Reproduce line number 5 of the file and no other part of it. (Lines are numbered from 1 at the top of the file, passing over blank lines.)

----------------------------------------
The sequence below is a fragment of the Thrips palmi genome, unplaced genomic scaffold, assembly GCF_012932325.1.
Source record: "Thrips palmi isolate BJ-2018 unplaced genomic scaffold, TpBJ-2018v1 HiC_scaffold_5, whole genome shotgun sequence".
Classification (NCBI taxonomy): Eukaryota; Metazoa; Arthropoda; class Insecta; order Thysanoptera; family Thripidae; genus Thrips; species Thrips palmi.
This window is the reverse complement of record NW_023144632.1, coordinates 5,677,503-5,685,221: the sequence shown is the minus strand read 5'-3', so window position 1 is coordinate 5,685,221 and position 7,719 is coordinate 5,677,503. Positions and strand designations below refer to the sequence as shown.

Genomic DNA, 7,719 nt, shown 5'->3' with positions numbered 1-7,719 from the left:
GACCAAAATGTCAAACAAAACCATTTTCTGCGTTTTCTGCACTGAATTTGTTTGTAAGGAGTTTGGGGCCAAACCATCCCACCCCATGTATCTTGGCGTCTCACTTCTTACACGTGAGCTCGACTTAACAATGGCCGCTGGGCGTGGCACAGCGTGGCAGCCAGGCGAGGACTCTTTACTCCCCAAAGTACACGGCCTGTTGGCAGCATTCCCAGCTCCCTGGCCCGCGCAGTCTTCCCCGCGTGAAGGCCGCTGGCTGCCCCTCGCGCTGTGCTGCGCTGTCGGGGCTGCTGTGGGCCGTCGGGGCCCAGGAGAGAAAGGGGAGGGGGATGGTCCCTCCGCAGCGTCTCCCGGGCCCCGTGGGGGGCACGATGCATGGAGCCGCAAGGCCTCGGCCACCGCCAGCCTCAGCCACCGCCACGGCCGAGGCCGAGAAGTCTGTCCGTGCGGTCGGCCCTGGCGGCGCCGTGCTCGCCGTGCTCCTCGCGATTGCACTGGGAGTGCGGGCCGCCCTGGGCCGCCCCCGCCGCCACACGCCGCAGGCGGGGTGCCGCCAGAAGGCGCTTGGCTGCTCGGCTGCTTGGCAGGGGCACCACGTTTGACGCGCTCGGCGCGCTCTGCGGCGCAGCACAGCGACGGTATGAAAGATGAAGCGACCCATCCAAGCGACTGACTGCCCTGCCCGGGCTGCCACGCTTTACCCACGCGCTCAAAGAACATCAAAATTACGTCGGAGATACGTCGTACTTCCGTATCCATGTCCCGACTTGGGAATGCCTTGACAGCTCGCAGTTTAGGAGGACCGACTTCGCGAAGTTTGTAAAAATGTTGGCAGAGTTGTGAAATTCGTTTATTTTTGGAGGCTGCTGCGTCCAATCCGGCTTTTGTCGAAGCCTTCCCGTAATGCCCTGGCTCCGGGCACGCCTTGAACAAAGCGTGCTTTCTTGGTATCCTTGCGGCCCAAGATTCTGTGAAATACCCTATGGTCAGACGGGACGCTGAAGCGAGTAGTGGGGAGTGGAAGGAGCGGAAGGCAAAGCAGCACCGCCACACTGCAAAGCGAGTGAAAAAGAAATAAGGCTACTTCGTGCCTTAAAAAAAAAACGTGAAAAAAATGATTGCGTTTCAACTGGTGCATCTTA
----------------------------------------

Genomic DNA, 7,719 nt, shown 5'->3' with positions numbered 1-7,719 from the left: